What’s in a name?
Grandmother wanted to name me Gabrielle. My mother didn't want people to call me Gabby. She must have had a sixth sense. My teachers in elementary and high school would have led the charge with that nickname given report card comments that often began, "sweet girl, a little too chatty."
Wanting something unusual (ironically, it's rather common nowadays), my mother baptized me Danielle Colette. I added Marie-Therese upon my confirmation at aged thirteen. And Tezcan upon my marriage a decade later. It was some 20 years before anyone actually called me Danielle.
My mother called - and calls - me any number of things - pooh bear, pumpernickel, darling, Danny Girl... I was almost an adult before I knew the song Oh Danny Boy was not an alternate (nor erroneous) rendition of the song she had sung to me.
My grandmother, aunts, uncles, cousins and childhood friends called - and call - me Danny. Briefly, perhaps just the weekend of the retreat when I claimed it, despite the sweatshirt where the name even now still lives, I was Dizzy Danny. An attempt to invent a less serious version of myself - with, alas, dubious success.
I had a babysitter who called me "De-nelle." My great grandmother called me "Damn-yil" (seriously). My great great grandmother called me "Daaaaaaa-ny" in a rather sweet, gravelly sing-songy voice.
My daddy called me baby till the day he died.
Since my sophomore year in college I have been Danielle to everyone I have met. Thus, I know how long I've known someone by whether they call me Danny or Danielle.
My husband calls me canım benim (my soul) sevgilim (my darling), aşkım (my love), birtanem (sweetheart), her şeyim (my everything), hayatım (my life) and fıstık (peanut).
Once upon a time, my son called me Mommy. Now, I am Mom.
One day, if I am lucky, I will be Grandma or Nana or Granny.
Of all the names I have been called, which is my favorite? Debatable, but I think Mommy wins. Granny might overtake the lead someday...I will have to get back to you on that one.
So They Don’t Forget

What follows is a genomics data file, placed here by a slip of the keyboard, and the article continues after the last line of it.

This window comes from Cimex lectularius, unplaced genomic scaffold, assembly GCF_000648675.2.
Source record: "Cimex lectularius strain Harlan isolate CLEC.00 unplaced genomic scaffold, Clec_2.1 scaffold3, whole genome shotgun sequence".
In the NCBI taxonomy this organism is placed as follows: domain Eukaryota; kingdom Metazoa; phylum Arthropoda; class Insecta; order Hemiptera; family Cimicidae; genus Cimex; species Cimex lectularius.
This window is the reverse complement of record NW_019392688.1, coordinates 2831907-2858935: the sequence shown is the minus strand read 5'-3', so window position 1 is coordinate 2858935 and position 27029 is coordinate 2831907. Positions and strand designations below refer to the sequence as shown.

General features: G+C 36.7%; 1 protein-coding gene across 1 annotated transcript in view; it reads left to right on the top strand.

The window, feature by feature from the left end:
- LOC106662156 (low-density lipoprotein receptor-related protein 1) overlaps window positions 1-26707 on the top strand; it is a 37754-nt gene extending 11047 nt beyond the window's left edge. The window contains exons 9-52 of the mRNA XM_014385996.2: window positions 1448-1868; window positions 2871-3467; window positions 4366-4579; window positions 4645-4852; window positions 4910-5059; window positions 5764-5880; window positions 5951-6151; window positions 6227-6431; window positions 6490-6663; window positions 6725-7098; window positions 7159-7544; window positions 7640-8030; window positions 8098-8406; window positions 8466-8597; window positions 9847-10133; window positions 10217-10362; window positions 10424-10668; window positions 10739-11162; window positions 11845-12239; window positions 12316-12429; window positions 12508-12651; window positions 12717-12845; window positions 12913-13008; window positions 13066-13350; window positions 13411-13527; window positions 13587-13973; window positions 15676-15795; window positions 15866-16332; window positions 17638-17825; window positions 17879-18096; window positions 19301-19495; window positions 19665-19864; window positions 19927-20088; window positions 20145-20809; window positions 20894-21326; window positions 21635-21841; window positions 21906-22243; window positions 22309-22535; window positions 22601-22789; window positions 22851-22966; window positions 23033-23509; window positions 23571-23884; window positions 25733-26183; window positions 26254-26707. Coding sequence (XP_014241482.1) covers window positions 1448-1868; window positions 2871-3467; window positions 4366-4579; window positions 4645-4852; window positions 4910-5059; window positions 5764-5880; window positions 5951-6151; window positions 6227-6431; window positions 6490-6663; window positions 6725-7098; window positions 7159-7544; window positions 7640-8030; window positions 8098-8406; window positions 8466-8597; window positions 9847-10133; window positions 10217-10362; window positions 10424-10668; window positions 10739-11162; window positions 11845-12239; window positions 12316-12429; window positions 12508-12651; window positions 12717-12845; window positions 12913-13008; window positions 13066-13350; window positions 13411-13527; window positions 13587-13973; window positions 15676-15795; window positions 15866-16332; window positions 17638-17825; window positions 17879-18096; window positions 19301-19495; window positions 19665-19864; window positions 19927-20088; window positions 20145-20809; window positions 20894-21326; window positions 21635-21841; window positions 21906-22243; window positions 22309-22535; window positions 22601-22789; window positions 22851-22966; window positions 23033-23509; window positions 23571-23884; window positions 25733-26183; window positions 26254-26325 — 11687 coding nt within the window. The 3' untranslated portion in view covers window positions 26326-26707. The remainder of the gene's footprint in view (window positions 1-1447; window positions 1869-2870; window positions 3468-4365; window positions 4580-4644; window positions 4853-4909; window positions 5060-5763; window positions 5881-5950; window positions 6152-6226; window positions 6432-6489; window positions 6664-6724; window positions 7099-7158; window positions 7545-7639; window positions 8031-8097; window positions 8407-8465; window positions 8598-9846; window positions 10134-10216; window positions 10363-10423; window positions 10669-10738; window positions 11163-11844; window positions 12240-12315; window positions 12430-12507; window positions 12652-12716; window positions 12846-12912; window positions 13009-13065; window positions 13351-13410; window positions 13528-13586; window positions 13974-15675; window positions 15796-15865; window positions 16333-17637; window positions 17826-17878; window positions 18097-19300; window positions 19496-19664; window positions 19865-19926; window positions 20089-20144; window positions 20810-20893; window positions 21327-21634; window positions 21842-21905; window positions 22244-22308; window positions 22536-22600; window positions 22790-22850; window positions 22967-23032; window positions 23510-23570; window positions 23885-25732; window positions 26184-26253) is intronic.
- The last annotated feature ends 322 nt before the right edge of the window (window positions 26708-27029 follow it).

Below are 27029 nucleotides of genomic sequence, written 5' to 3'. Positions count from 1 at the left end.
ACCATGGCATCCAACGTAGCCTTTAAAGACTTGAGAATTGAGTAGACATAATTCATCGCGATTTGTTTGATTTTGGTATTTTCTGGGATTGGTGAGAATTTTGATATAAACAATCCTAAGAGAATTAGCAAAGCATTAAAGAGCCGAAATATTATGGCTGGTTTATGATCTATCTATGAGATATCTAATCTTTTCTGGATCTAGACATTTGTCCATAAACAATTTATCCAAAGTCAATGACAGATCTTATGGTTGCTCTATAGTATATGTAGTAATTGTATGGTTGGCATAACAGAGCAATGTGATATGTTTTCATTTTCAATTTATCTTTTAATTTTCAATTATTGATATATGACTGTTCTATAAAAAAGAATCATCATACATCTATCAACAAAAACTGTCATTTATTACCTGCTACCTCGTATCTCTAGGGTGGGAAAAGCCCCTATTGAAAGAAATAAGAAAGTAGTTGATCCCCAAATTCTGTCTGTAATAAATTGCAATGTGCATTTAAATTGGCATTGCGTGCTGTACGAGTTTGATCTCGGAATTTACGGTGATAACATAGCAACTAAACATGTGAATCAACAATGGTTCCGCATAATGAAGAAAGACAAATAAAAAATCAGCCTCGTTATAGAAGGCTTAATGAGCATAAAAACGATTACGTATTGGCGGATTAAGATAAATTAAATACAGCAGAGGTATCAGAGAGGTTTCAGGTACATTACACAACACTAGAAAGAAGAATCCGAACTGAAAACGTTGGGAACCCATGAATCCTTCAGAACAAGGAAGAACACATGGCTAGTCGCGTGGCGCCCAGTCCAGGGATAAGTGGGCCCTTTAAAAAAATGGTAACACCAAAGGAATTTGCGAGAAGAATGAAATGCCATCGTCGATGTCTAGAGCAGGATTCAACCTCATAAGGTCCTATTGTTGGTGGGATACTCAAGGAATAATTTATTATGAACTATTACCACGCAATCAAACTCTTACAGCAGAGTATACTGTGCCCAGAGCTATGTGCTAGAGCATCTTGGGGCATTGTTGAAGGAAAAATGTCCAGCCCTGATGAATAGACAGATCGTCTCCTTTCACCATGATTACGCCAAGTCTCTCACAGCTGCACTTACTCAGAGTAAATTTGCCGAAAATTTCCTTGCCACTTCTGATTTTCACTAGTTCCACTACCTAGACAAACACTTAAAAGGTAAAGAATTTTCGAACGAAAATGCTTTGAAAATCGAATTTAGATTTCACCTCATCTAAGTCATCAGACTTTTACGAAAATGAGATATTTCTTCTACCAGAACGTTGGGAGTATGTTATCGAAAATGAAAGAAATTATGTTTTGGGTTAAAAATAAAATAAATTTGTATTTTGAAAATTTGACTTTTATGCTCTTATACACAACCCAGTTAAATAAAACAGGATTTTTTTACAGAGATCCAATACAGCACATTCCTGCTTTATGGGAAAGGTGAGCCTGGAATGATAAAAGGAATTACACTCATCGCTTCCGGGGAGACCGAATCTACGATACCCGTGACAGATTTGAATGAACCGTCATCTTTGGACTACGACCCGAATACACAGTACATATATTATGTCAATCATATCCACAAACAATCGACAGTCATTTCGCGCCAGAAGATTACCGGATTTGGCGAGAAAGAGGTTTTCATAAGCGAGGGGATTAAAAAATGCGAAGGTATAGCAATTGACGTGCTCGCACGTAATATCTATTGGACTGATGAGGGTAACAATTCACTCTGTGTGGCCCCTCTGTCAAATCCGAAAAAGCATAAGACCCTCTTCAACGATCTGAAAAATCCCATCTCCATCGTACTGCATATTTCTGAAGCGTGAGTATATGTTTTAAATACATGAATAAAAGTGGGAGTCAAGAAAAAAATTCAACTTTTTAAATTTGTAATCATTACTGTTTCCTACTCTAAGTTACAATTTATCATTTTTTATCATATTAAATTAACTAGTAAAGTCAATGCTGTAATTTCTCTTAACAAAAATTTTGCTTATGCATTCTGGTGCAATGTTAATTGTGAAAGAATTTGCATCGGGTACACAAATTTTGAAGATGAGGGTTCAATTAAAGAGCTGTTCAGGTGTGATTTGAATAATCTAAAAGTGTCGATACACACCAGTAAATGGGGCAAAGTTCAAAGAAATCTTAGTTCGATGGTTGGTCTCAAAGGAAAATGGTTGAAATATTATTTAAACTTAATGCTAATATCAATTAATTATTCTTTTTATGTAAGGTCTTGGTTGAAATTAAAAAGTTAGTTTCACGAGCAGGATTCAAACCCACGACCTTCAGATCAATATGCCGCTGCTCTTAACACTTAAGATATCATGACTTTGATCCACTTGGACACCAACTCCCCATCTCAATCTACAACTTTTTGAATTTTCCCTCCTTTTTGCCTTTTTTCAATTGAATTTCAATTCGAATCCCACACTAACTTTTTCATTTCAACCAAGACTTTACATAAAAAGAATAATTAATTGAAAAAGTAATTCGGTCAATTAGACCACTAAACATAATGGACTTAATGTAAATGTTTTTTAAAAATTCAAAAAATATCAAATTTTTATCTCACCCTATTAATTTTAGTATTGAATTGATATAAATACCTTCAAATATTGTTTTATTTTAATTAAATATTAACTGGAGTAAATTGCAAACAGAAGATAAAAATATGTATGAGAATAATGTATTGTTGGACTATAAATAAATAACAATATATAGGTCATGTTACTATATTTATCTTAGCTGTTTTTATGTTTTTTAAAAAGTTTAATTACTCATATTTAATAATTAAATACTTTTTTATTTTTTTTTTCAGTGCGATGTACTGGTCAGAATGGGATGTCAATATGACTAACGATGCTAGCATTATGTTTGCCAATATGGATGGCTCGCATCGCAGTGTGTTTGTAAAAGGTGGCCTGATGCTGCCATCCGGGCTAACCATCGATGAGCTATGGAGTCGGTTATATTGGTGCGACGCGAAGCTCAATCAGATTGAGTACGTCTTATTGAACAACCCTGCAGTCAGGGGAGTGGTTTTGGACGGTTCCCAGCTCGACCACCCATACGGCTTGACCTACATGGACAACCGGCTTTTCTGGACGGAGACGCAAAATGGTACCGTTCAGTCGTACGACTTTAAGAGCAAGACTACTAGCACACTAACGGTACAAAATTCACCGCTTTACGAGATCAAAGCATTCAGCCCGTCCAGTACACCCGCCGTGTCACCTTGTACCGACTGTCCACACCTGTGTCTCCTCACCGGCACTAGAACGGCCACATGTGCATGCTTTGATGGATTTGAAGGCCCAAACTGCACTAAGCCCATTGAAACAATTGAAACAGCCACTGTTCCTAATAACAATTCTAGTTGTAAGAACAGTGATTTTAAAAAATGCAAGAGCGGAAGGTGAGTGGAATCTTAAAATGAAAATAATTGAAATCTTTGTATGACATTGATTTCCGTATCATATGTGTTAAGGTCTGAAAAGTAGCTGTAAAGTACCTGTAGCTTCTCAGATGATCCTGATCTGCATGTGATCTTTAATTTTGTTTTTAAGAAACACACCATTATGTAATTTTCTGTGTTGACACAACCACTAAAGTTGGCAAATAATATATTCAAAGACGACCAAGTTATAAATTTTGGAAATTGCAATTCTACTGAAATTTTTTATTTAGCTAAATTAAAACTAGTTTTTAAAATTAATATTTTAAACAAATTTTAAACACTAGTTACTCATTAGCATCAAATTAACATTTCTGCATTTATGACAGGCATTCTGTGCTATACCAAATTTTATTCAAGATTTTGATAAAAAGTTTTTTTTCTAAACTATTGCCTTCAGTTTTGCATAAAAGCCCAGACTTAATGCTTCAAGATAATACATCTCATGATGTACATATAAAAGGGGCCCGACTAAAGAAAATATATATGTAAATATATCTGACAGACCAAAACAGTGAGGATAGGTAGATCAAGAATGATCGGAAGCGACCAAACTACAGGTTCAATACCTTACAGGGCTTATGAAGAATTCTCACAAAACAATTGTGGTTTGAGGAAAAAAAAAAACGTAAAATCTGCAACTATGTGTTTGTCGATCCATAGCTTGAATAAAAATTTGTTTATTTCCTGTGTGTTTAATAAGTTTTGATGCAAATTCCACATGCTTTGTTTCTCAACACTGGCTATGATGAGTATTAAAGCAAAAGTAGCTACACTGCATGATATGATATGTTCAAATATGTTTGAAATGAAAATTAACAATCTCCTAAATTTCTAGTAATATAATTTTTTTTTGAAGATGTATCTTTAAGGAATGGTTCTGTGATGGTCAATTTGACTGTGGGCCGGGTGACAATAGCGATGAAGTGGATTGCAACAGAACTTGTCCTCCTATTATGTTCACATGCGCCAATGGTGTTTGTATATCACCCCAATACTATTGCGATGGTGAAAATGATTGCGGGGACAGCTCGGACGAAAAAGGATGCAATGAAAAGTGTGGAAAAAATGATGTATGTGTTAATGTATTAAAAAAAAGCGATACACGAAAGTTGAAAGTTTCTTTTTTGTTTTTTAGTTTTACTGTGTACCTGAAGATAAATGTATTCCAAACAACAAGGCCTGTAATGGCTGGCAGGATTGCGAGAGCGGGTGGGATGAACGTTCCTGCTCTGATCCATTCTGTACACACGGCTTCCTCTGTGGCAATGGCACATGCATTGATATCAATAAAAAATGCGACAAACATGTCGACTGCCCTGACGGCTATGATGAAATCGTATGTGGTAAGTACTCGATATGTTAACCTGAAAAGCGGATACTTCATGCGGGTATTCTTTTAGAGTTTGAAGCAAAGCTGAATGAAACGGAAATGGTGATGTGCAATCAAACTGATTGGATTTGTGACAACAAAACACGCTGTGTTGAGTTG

I have gone by many names. My parents put Charles Thomas Morris on the birth certificate. Charles was my paternal grandfather’s given name. Thomas was my father’s, mother’s maiden name. Morris was my father’s, and his father’s, and his father’s, and his father’s surname, etc. Very patriarchal, surnames. I am surprised that surnames have not yet been cancelled. Give it time. I am sure “They” will get around to it.
My Mother called me Chuck, and it stuck.
My father called me Jabbo, Rooster Poot, and everything but lazy... which I am still proud of to this day.
My grandmother called me Chuck-a-Luck.
My other grandmother called me Chucky.
My older sister called me seldom.
My friends in high school called me “Sweetdaddy.” I had a lot of parties at my house, and when things got out of hand I would play Hank Williams’ “Lovesick Blues,” as a signal to get everybody out. There is a line in that song that says, “I love to hear her when she calls me Sweetdaddy, such a beautiful dream...” My buddies would yell, “It’s Sweetdaddy’s song! Party is over!” and everyone would go home (or get there asses kicked.) So many people called me Sweetdaddy back then that I was thrilled when I moved to Charlotte after high school and became Chuck again.
My wife calls me Honey, Sweetie, or Baby.
At work they call me often, and a few names behind my back.
And finally, on Prose, I am proud to be called Huckleberry_Hoo, a name I concocted myself, and my favorite of them all.
So there it is. That’s what they have called me while alive.
When I’m dead...go ahead and set it in stone.
Here in Prose, I am known as 1912Writer, while some call me writer. As simple as it sounds, it came from me writing simple poems here, and 1912 was the year the R.M.S. Titanic sunk, as I am a fan of ships in the past.
But in real life, my name is Enrico Miguel Nievera Salvador. The first two names are the ones that really matter, as Nievera was my mother's maiden surname while Salvador is my father's surname. Onwards with my first two names.
My father is a fan of basketball, so Enrico came from a famous basketball player in our country, Enrico Villanueva. Meanwhile, Miguel came from the Archangel Michael. In school, I was called Mikko (some misspelled it sometimes as Miko), and some others called my Enrico.
On a side note, me and my sister share the same initials (EMNS), until of course, when she gets married. Also, my family's names all start with the letter E (E family?). Finally, Enrico's English equivalent is Henry, so I technically share names with Henry VIII, the "splitter of churches, and ladies" (Yikes!)? Well, that's all.
My close friends have a nickname for me- Johnny. Now, note that my name is something completely different. Also has nothing to do with my username. I just got the name ‘Johnny’ from my friends casually goofing off. They likened me to “An eight year old Victorian boy named Johnny who lives in some rich dude’s walls.” and it’s just kinda gone from there and stuck. I’d never admit it to them, but I actually really like the nickname.